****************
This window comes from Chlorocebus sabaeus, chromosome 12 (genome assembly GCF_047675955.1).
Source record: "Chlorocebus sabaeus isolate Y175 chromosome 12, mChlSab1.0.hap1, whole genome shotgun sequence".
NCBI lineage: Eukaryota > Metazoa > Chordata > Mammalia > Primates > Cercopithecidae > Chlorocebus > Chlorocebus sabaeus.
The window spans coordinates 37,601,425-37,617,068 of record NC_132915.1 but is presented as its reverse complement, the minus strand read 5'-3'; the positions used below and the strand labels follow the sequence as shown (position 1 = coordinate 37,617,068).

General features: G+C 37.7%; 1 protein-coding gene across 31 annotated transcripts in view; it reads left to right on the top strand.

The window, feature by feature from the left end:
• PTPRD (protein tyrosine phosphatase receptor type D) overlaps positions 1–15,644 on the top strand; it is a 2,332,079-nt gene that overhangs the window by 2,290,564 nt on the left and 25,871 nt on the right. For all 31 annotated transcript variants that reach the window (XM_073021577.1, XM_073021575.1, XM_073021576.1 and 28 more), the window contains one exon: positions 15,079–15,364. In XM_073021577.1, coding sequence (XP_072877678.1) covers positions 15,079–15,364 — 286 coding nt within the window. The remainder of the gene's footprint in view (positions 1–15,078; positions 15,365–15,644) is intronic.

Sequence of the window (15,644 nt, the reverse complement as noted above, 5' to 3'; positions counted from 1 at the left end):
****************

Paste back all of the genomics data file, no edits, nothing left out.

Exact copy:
This window comes from Chlorocebus sabaeus, chromosome 12 (genome assembly GCF_047675955.1).
Source record: "Chlorocebus sabaeus isolate Y175 chromosome 12, mChlSab1.0.hap1, whole genome shotgun sequence".
NCBI lineage: Eukaryota > Metazoa > Chordata > Mammalia > Primates > Cercopithecidae > Chlorocebus > Chlorocebus sabaeus.
The window spans coordinates 37,601,425-37,617,068 of record NC_132915.1 but is presented as its reverse complement, the minus strand read 5'-3'; the positions used below and the strand labels follow the sequence as shown (position 1 = coordinate 37,617,068).

General features: G+C 37.7%; 1 protein-coding gene across 31 annotated transcripts in view; it reads left to right on the top strand.

The window, feature by feature from the left end:
• PTPRD (protein tyrosine phosphatase receptor type D) overlaps positions 1–15,644 on the top strand; it is a 2,332,079-nt gene that overhangs the window by 2,290,564 nt on the left and 25,871 nt on the right. For all 31 annotated transcript variants that reach the window (XM_073021577.1, XM_073021575.1, XM_073021576.1 and 28 more), the window contains one exon: positions 15,079–15,364. In XM_073021577.1, coding sequence (XP_072877678.1) covers positions 15,079–15,364 — 286 coding nt within the window. The remainder of the gene's footprint in view (positions 1–15,078; positions 15,365–15,644) is intronic.

Sequence of the window (15,644 nt, the reverse complement as noted above, 5' to 3'; positions counted from 1 at the left end):